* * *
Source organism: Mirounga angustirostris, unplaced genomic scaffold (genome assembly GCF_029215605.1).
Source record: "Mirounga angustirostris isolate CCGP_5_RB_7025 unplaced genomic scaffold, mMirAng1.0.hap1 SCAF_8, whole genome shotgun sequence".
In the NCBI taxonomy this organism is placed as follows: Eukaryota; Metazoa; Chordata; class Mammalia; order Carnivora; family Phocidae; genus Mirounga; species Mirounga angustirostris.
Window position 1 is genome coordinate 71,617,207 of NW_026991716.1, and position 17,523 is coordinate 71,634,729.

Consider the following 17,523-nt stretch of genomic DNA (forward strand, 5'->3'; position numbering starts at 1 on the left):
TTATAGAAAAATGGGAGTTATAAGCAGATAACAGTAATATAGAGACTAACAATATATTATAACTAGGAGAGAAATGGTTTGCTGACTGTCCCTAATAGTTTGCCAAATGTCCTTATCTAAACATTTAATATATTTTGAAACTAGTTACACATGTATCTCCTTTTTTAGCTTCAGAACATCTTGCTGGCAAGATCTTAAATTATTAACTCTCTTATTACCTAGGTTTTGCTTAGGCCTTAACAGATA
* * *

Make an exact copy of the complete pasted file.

Source organism: Mirounga angustirostris, unplaced genomic scaffold (genome assembly GCF_029215605.1).
Source record: "Mirounga angustirostris isolate CCGP_5_RB_7025 unplaced genomic scaffold, mMirAng1.0.hap1 SCAF_8, whole genome shotgun sequence".
In the NCBI taxonomy this organism is placed as follows: Eukaryota; Metazoa; Chordata; class Mammalia; order Carnivora; family Phocidae; genus Mirounga; species Mirounga angustirostris.
Window position 1 is genome coordinate 71,617,207 of NW_026991716.1, and position 17,523 is coordinate 71,634,729.

Consider the following 17,523-nt stretch of genomic DNA (forward strand, 5'->3'; position numbering starts at 1 on the left):
TTATAGAAAAATGGGAGTTATAAGCAGATAACAGTAATATAGAGACTAACAATATATTATAACTAGGAGAGAAATGGTTTGCTGACTGTCCCTAATAGTTTGCCAAATGTCCTTATCTAAACATTTAATATATTTTGAAACTAGTTACACATGTATCTCCTTTTTTAGCTTCAGAACATCTTGCTGGCAAGATCTTAAATTATTAACTCTCTTATTACCTAGGTTTTGCTTAGGCCTTAACAGATA